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Ken Fisher is (kinda) Wrong about Oil

Posted By Barry Ritholtz On August 1, 2005 @ 6:43 am In Commodities,Economy,Investing | Comments Disabled

I was surprised to see this bit of misinformation in Forbes:

"Data-mine all you want. You’re not going to find a credible cause-and-effect relationship between oil and stocks.

Have you allowed yourself to be scared out of the stock market by high oil prices? If you have, you’re making a big mistake. You are falling prey to a media myth. It’s fascinating how often the media get away with a story claiming X causes Y when an abundance of statistical evidence exists to disprove the connection. It is routine now to see stories blaming a drop in stock prices on a rise in oil prices. Don’t believe these stories. There’s no connection between the two."

-Kenneth L. Fisher
Stop Fretting About Oil [1]

That’s an oversimplification which is a bit misleading. If you are only discussing the day-to-day gyrations of stock prices, than that’s almost true.

It would be more accurate to say that the psychology of the moment — a very viscous and volatile phenomenon — is the filter that all these other causative factors pass through. Its why markets sometimes shake off high Oil prices (or Terror or whathaveyou), and sometimes swoons in front of them.

All the varied factors contributing to the Market’s Gestalt at any given time is what makes equity prices either sturdier or more vulnerable. Note that on prior occassions, we have  addressed the folly of trying to control for a single variable in market correlation [2].

This is not a new subect area for me: As we stated last week, Oil’s day-to-day gyrations are fairly irrelevant to daily stock prices [3]; I wrote over a month ago, a piece (with the remarkably similiar title) "Stop Blaming Oil! [4]" that noted both Oil and the Nasdaq have doubled since October 2002 [4]. Hardly a negative correlation.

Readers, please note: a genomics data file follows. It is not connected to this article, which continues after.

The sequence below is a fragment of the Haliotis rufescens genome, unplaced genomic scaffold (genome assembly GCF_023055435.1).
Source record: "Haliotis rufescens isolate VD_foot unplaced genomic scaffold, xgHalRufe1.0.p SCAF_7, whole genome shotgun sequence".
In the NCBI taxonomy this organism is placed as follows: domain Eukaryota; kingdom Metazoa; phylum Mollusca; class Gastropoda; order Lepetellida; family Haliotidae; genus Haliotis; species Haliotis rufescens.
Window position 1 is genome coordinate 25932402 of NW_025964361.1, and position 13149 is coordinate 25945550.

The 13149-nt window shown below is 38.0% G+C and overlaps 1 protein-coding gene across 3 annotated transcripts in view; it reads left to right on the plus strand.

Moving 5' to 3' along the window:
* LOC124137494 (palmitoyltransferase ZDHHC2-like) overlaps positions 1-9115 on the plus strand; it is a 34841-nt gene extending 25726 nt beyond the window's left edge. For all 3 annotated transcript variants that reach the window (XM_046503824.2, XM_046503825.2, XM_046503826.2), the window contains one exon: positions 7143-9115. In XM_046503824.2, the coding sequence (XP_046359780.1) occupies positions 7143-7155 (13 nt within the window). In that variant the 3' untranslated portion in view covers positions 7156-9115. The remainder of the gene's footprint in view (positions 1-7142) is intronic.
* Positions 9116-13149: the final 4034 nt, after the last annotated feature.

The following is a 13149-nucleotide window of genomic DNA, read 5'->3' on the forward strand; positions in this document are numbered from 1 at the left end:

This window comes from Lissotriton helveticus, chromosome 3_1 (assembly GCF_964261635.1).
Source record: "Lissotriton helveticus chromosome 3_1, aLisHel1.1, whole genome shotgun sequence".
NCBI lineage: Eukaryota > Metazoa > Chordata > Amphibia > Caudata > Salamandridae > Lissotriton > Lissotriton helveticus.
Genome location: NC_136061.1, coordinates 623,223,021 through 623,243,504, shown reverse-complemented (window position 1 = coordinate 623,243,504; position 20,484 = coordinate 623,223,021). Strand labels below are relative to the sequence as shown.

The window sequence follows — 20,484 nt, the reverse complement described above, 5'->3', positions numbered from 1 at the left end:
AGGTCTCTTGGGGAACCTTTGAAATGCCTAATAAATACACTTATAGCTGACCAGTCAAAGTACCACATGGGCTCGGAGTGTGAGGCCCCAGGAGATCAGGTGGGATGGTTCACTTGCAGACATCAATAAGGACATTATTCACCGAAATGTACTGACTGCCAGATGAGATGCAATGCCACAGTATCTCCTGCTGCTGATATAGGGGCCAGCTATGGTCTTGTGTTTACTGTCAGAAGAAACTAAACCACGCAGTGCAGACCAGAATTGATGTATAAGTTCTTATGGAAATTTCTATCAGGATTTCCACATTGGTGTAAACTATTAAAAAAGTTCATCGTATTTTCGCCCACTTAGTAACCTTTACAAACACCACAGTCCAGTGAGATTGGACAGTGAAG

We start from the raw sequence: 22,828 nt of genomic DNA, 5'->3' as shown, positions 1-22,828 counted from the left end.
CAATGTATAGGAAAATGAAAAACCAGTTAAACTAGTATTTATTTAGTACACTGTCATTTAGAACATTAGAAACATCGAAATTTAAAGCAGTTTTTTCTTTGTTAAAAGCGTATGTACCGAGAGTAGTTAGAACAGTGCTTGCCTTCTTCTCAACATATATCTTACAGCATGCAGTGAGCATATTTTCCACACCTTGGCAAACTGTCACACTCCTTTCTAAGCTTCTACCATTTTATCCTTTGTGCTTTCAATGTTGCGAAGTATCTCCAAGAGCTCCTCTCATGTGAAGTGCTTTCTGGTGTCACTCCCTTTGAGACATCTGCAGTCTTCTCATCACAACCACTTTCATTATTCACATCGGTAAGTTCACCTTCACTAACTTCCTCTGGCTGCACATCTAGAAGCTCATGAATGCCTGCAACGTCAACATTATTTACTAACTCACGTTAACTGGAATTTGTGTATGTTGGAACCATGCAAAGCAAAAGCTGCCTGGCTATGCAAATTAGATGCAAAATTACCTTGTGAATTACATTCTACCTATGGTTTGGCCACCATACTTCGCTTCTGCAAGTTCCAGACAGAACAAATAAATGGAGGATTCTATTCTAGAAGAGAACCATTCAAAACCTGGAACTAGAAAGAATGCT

However, it would be silly to suggest that Oil’s price action is irrelevant to stocks for one simple reason: Most of the major post war recessions were preceded by a spike in Oil prices. The period leading up to and through each recession were bad for equities.

So to proclaim that Oil has absolutely no impact on stocks is both factually incorrect, and potentially dangerous. There is a tipping point [5] for Oil and the Economy — we have yet to cross that level — but once we do, you can be sure that Oil will impact equity prices.

Also of note
:  Fisher’s column  has this bit of advice: "Buy good stocks and hold them." 

Now all we need is a definition of what’s a good stock, how long to hold them, and a way for Human Beings to avoid dumping them at the worst possible moment [6], and we’ll be set . . .


UPDATE August 1, 2005 10:03am

S&P’s Sam Stovall breaks down Oil’s impact, sector-by-sector, in Business Week: "Where Oil-Price Spikes Hurt — and Help" [7]


Stop Fretting About Oil [1]
Kenneth L. Fisher, Portfolio Strategy
Forbes, 08.15.05, 12:00 AM ET

Stop Blaming Oil! [4]
Barry L. Ritholtz
Monday, June 27, 2005

Article printed from The Big Picture: http://www.ritholtz.com/blog

URL to article: http://www.ritholtz.com/blog/2005/08/ken-fisher-is-kinda-wrong-about-oil/

URLs in this post:

[1] Stop Fretting About Oil: http://www.forbes.com/forbes/2005/0815/102.html

[2] single variable in market correlation: http://bigpicture.typepad.com/comments/2005/05/single_vs_multi.html

[3] irrelevant to daily stock prices: http://bigpicture.typepad.com/comments/2005/07/gyration_causat.html

[4] Stop Blaming Oil!: http://bigpicture.typepad.com/comments/2005/06/stop_blaming_oi.html

[5] tipping point: http://www.amazon.com/exec/obidos/ASIN/0316346624/thebigpictu09-20

[6] worst possible moment: http://bigpicture.typepad.com/comments/2005/07/apprenticed_inv_2.html

[7] "Where Oil-Price Spikes Hurt — and Help": http://www.businessweek.com/investor/content/aug2004/pi20040811_6725_pi039.htm

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